That was challenging but I’m a pretty determined person. I thought, well, first I need a realtor. I called several realtors until I found one that was responsive to me. In that, I mean just listening to us, are they giving you the right listings, the appropriate price range, the market that you want to be in. Then it was great because I really find that rock stars lead us to other rock stars. I’d ask my realtor, “Who do you know that’s a property manager? Who do you know that’s a contractor? Who do you know that’s a lender?” The lender would lead me to a title company. A title company would lead me to an insurance agent.
In retrospect, it was not as difficult and leveraging other people. We always learn to leverage money and that’s great and as important. I also learned to leverage other people’s expertise that I perhaps did not have.
Kathy: I love that. That is exactly what I’ve done too, is learning from others and just like you said, getting referrals from people who are like you said, superstars.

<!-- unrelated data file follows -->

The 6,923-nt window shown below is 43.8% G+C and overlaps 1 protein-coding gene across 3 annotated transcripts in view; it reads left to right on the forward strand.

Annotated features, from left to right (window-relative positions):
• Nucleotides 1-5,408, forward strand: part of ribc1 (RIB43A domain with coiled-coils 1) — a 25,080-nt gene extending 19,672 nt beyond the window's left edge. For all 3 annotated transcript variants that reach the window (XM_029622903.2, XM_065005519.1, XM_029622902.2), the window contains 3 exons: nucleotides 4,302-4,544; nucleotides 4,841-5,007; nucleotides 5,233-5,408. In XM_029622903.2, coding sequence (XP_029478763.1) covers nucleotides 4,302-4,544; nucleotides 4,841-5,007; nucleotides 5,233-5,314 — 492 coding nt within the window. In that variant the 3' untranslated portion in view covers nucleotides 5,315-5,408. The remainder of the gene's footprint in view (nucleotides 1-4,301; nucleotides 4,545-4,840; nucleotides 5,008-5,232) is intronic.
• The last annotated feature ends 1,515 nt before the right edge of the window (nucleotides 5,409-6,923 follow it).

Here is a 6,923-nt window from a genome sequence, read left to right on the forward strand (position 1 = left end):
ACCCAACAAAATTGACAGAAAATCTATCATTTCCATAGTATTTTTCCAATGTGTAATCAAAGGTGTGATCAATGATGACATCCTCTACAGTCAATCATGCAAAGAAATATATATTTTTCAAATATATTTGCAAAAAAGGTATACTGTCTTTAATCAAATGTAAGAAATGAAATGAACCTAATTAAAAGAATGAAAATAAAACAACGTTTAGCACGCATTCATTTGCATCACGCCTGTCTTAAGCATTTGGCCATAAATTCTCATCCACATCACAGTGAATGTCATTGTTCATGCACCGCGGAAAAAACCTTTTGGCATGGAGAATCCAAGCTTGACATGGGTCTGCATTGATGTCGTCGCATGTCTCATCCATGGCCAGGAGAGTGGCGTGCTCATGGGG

They’re going to work with superstars as well. With that said, you still got to do your due diligence on everyone, do a quick Google search or background check. We do that anyway because even as someone who’s had a great track record, sometimes they can slip if they have personal issues going on or something. Always do your due diligence at least on the property at a minimum.
Rita: Good point, Kathy, because people’s personalities change. I’ve had contractors that are great for 10 properties. Then something happens and you could hardly get ahold of them. I do think you can never do enough due diligence, background checks, referrals, checking, especially long-distance.
Learn As Much as You Can, Then Dive In
Kathy: Absolutely. One of the things that you would recommend to any new investor is to do your homework, educate, educate, educate. What are some books that you recommend or ways that people should take action to learn more?